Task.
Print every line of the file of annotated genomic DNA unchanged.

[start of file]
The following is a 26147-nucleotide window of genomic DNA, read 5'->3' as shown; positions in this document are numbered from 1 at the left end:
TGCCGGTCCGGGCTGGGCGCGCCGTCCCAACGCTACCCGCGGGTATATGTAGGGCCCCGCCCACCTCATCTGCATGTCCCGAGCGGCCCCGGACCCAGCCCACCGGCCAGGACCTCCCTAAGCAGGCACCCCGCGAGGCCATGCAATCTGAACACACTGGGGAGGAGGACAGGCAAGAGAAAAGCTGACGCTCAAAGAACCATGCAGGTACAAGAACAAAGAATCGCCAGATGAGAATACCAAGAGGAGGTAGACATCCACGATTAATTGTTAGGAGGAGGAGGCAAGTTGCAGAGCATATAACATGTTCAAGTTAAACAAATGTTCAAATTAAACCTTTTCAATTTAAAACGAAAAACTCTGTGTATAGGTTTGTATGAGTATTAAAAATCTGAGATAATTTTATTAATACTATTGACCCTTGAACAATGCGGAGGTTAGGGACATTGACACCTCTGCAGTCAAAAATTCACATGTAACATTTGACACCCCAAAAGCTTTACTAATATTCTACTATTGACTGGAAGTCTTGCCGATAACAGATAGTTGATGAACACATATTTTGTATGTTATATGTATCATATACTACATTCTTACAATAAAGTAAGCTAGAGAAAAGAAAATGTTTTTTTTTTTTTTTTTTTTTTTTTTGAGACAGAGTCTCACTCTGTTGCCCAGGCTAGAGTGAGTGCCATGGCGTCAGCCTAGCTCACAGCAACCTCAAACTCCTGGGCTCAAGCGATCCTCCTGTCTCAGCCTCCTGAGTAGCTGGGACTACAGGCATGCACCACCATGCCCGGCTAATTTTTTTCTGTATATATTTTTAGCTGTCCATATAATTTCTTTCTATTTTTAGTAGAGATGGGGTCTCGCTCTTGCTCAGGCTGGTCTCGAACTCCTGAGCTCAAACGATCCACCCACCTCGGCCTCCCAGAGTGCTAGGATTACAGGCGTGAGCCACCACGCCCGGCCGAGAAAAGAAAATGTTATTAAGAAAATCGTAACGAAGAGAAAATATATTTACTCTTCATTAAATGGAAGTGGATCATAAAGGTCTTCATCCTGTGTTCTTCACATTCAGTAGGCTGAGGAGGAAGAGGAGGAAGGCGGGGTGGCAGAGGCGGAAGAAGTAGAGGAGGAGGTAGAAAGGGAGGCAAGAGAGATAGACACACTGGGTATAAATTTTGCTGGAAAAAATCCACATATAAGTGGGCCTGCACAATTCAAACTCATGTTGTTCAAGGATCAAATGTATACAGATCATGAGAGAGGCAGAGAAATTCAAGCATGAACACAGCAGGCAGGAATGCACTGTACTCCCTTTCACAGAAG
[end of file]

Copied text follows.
The following is a 26147-nucleotide window of genomic DNA, read 5'->3' as shown; positions in this document are numbered from 1 at the left end:
TGCCGGTCCGGGCTGGGCGCGCCGTCCCAACGCTACCCGCGGGTATATGTAGGGCCCCGCCCACCTCATCTGCATGTCCCGAGCGGCCCCGGACCCAGCCCACCGGCCAGGACCTCCCTAAGCAGGCACCCCGCGAGGCCATGCAATCTGAACACACTGGGGAGGAGGACAGGCAAGAGAAAAGCTGACGCTCAAAGAACCATGCAGGTACAAGAACAAAGAATCGCCAGATGAGAATACCAAGAGGAGGTAGACATCCACGATTAATTGTTAGGAGGAGGAGGCAAGTTGCAGAGCATATAACATGTTCAAGTTAAACAAATGTTCAAATTAAACCTTTTCAATTTAAAACGAAAAACTCTGTGTATAGGTTTGTATGAGTATTAAAAATCTGAGATAATTTTATTAATACTATTGACCCTTGAACAATGCGGAGGTTAGGGACATTGACACCTCTGCAGTCAAAAATTCACATGTAACATTTGACACCCCAAAAGCTTTACTAATATTCTACTATTGACTGGAAGTCTTGCCGATAACAGATAGTTGATGAACACATATTTTGTATGTTATATGTATCATATACTACATTCTTACAATAAAGTAAGCTAGAGAAAAGAAAATGTTTTTTTTTTTTTTTTTTTTTTTTTTGAGACAGAGTCTCACTCTGTTGCCCAGGCTAGAGTGAGTGCCATGGCGTCAGCCTAGCTCACAGCAACCTCAAACTCCTGGGCTCAAGCGATCCTCCTGTCTCAGCCTCCTGAGTAGCTGGGACTACAGGCATGCACCACCATGCCCGGCTAATTTTTTTCTGTATATATTTTTAGCTGTCCATATAATTTCTTTCTATTTTTAGTAGAGATGGGGTCTCGCTCTTGCTCAGGCTGGTCTCGAACTCCTGAGCTCAAACGATCCACCCACCTCGGCCTCCCAGAGTGCTAGGATTACAGGCGTGAGCCACCACGCCCGGCCGAGAAAAGAAAATGTTATTAAGAAAATCGTAACGAAGAGAAAATATATTTACTCTTCATTAAATGGAAGTGGATCATAAAGGTCTTCATCCTGTGTTCTTCACATTCAGTAGGCTGAGGAGGAAGAGGAGGAAGGCGGGGTGGCAGAGGCGGAAGAAGTAGAGGAGGAGGTAGAAAGGGAGGCAAGAGAGATAGACACACTGGGTATAAATTTTGCTGGAAAAAATCCACATATAAGTGGGCCTGCACAATTCAAACTCATGTTGTTCAAGGATCAAATGTATACAGATCATGAGAGAGGCAGAGAAATTCAAGCATGAACACAGCAGGCAGGAATGCACTGTACTCCCTTTCACAGAAG